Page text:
Investors can also be fickle with biotech valuations. Bluebird is developing one-time gene therapies with the potential to cure (not just treat) some very serious blood diseases. These products, if successful, will be blockbusters, but Bluebird's market value exceeds $4.5 billion, even with the recent sell off. I'm not saying Bluebird is overvalued or undervalued, just that valuation sentiment can shift fairly quickly.

From a fundamental perspective, the next big event for Bluebird will be the presentation of updated beta-thalassemia and sickle cell data at the American Society of Hematology (ASH) annual meeting, Dec. 5-8. Research abstracts previewing these important data presentations should be publicly available on Nov. 5. Historically, the biggest moves higher in Bluebird's stock price have come following the presentation of new clinical data, so the upcoming ASH meeting is definitely something to note on your calendar.

@adamfeuerstein what's your take on the whole $kite fiasco?

— shmittahcapital (@ymscapital) August 20, 2015

I mostly agree with Forbes' Matt Herper. Kite Pharma  (KITE) CEO Arie Belldegrun should have shut his mouth. Herper believes Belldegrun's decision to hold a conference call to explain the death of a very sick cancer patient in a study was justified. But Herper also said Belldegrun was reckless for disclosing too much additional (and positive) information about the study, which is still ongoing.

I take a harder line. Belldegrun should not have said anything publicly about the patient death because the study was not stopped or affected in any way. Cancer patients in clinical trials die. It's a sad reality, but it's not a material, disclosable event for investors unless the death (or any adverse safety finding) causes a study to be stopped prematurely or changed significantly.

The study involving Kite's cell therapy was not stopped or altered due to the patient death, so it was unnecessary for Belldegrun to say anything. Kite's stock price took a big hit on unchecked speculation about the patient death, but that is still not justification enough for Belldegrun's public comments. To me, Belldegrun running his mouth made him look more concerned about Kite's stock price than the well being of a cancer patient.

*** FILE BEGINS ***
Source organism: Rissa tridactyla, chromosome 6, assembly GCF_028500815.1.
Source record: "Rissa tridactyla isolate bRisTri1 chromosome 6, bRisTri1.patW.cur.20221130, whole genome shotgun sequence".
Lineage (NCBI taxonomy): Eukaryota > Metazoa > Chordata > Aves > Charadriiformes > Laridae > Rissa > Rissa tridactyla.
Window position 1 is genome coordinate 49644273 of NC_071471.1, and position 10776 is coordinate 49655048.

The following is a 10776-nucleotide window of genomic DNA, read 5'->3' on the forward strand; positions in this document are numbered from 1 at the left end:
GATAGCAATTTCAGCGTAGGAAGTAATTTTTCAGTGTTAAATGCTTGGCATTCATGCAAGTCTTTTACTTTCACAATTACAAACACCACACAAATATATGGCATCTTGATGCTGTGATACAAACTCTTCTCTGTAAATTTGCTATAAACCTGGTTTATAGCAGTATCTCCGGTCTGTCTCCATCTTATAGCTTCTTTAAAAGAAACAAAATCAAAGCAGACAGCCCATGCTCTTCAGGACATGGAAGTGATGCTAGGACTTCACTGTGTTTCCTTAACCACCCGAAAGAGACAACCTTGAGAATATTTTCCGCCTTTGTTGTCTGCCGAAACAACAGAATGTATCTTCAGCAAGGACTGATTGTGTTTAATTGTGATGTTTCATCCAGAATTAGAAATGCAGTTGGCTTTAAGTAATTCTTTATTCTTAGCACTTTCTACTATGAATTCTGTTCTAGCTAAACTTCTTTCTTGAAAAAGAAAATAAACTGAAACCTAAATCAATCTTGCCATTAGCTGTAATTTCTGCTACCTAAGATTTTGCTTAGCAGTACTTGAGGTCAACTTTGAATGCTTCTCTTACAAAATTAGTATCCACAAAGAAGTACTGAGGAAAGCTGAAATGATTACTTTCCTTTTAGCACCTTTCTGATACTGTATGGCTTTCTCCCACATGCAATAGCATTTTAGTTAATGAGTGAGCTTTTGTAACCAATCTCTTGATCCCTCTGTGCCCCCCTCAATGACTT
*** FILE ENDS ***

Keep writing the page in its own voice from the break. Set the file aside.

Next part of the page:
Belldegrun is not stupid. He knows bubbly biotech investors have bid up the valuations of Kite and his main rival Juno Therapeutics (JUNO) well beyond what's justified fundamentally based on the relatively small amount of clinical data presented to date. There's legitimate excitement about the CAR-T technology to dramatically improve outcomes for cancer patients, but there are also a lot of challenges, risk and unknowns overlooked in our current biotech bull market.

It's in Belldegrun's best interest to keep investors focused on the CAR-T dream and not the reality, which is why he's compelled to be more promotional than he should be.

Darien W. writes, "Isn't it time for you to stop bashing Inovio Pharmaceuticals (INO - Get Report)? Once again, the company shows you to be a fool for not believing in their ground-breaking technology. Fortunately, I stopped listening to you a long time ago and so did AstraZeneca (AZN - Get Report)."

While I was gone, Inovio announced a cancer collaboration with the Medimmune unit of AstraZeneca. As part of the collaboration, Inovio's immunotherapy INO-3112 will be combined with undisclosed pipeline drugs in AstraZeneca's pipeline in studies of patients with cancers caused by the human papillomavirus (HPV.) AstraZeneca paid $27.5 million upfront to license INO-3112 from Inovio. The company is also eligible for another $700 million in milestone payments and royalties on sales from AstraZeneca if INO-3112 is developed successfully and approved.

Big if.

Inovio is good at starting drug development projects and getting Big Pharma to sign partnership agreements. Unfortunately, Inovio's is lousy at seeing any of these projects or partnerships through to a successful outcome. You should be skeptical the latest hook-up with AstraZeneca ends any better.

Let's remember the partnership between Inovio and Roche signed in 2014 has already been cut in half. Joint development plans for a prostate cancer therapy were shelved, leaving only an early-stage project in hepatitis B. Similarly, Inovio partnerships with Wyeth (now part of Pfizer (PFE - Get Report)) and Merck (MRK - Get Report) have also been terminated.

Inovio's track record developing drugs on its own is just as bad. The cancer chemotherapy bleomycin delivered via electroporation failed. The HIV drug pictovir shut down. ChronVac-C, an experimental hepatitis C drug, failed. Have you heard Inovio mention the flu vaccines VGX-3400 and VGX-3500 lately? I haven't. Likewise, VG-1027 for rheumatoid arthritis and diabetes seems to have disappeared.

VGX-3100 is Inovio's most advanced pipeline product for cervical dysplasia, but whether or not it ever moves into a pivotal phase III study, as promised, is anyone's guess. The VGX-3100 phase II study was completed in 2014, yielding mediocre results compared to existing, more effective treatments.

Darien is right, I'm not an Inovio believer.

 

Adam Feuerstein writes regularly for TheStreet. In keeping with company editorial policy, he doesn't own or short individual stocks, although he owns stock in TheStreet. He also doesn't invest in hedge funds or other private investment partnerships. Feuerstein appreciates your feedback; click here to send him an email.